And when law enforcement contended that encryption was placing new obstacles to electronic surveillance, a reporting requirement was added to test that proposition. According to the most recent report, “In 2005, no instances were reported of encryption’s being encountered during a federal wiretap.” As for the wiretapping authorized by state courts, the report noted there were “13 instances in which encryption was encountered in wiretaps terminated in 2005; however, in none of these instances did the encryption prevent law enforcement officials from obtaining the plain text of communications intercepted.”

No meaningful debate
Since 9-11, it has been virtually impossible to have a meaningful debate in the United States about the effectiveness of electronic surveillance or the cost to privacy. The administration has turned to specialized laws, national security letters and other means that prevent public scrutiny.

The Foreign Intelligence Surveillance Act, a narrow law passed in 1978 to address the specific problem of Soviet spies in the United States, has become the primary legal basis for the administration’s domestic surveillance. FISA, unlike the original wiretap law, lacks many of the critical safeguards. Even the FISA court has expressed frustration about sloppy applications. And the public report is little more than a one-page fax simply announcing the number of warrants approved.

In 2002, for the first time, more warrants were issued under the Foreign Intelligence Surveillance Act than under the traditional wiretap law. The trend has continued. In 1995, there were 1,058 warrants issued under the traditional wiretap standard and 697 FISA warrants. By 2005 there were 1,773 traditional warrants, but more than 2,000 FISA warrants.

Beyond FISA, the administration has issued thousands of national security letters and undertaken wiretapping without any judicial oversight. It was such a program that a federal judge recently concluded violated federal law and the Constitution.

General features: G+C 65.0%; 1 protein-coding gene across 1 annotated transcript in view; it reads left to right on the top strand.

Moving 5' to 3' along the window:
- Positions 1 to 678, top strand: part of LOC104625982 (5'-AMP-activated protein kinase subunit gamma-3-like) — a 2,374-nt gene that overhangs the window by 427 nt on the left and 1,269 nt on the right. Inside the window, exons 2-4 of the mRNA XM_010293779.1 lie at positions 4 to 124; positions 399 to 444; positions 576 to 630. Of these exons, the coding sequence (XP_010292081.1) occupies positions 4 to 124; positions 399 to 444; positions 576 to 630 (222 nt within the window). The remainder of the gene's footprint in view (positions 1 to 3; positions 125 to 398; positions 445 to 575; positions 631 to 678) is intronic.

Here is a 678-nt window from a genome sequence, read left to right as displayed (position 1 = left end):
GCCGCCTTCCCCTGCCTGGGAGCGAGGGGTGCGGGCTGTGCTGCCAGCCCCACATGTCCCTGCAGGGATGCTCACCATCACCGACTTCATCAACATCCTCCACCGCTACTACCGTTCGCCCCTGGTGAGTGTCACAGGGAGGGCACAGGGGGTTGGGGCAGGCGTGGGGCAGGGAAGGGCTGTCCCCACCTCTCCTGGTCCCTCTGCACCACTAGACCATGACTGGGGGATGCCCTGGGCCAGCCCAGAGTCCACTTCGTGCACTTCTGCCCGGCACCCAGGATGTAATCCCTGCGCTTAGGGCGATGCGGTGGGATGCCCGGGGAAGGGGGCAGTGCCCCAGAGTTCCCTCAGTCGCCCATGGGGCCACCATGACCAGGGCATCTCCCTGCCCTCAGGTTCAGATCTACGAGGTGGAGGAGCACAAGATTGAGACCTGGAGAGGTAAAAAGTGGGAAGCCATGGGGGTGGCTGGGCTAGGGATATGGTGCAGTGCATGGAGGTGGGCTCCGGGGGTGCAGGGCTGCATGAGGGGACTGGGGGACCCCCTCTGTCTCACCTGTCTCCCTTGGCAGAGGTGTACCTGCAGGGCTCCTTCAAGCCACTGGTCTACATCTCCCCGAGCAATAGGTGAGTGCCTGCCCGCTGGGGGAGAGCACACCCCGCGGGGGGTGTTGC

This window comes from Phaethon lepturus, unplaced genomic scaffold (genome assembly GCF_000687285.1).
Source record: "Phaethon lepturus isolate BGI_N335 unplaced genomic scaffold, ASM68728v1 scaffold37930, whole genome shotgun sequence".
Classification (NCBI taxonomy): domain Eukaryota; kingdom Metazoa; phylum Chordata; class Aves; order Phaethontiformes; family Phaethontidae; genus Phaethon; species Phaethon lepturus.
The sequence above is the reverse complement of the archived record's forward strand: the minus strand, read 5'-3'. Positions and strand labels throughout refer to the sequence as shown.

A wall around a shroud
Other surveillance programs, including the widely reported data-mining of telephone toll records, will not even be considered by some judges because the administration asserts a state secrets privilege, which is essentially putting a lead wall around a shroud of secrecy.

Under these circumstances, Congress might be excused for some frustration. Still, a proposal to leave the FISA Court, a secret tribunal that issues secret orders, with the ultimate decision over the president’s wiretap program is a bad idea. Lawmakers need to do the hard work of assessing the program and ensuring oversight. And part of oversight is making available to the public information about the scope of the government’s surveillance activities.

Surveillance and secrecy are a dangerous mix for democratic government. Without the means to assess the effectiveness of government investigations, all activities become equally tenable. Those that violate privacy and those that don’t. Those that keep the country safe and those that don’t.

The Congress that created the federal wiretap laws understood this. It will be interesting to see whether the Congress that is considering changes to those laws remembers that surveillance without oversight provides neither privacy nor security.

Marc Rotenberg is president of the Electronic Privacy Information Center ( ) and coauthor of "The Law of Information Privacy" (Aspen 2006). He is a former counsel to the Senate Judiciary Committee.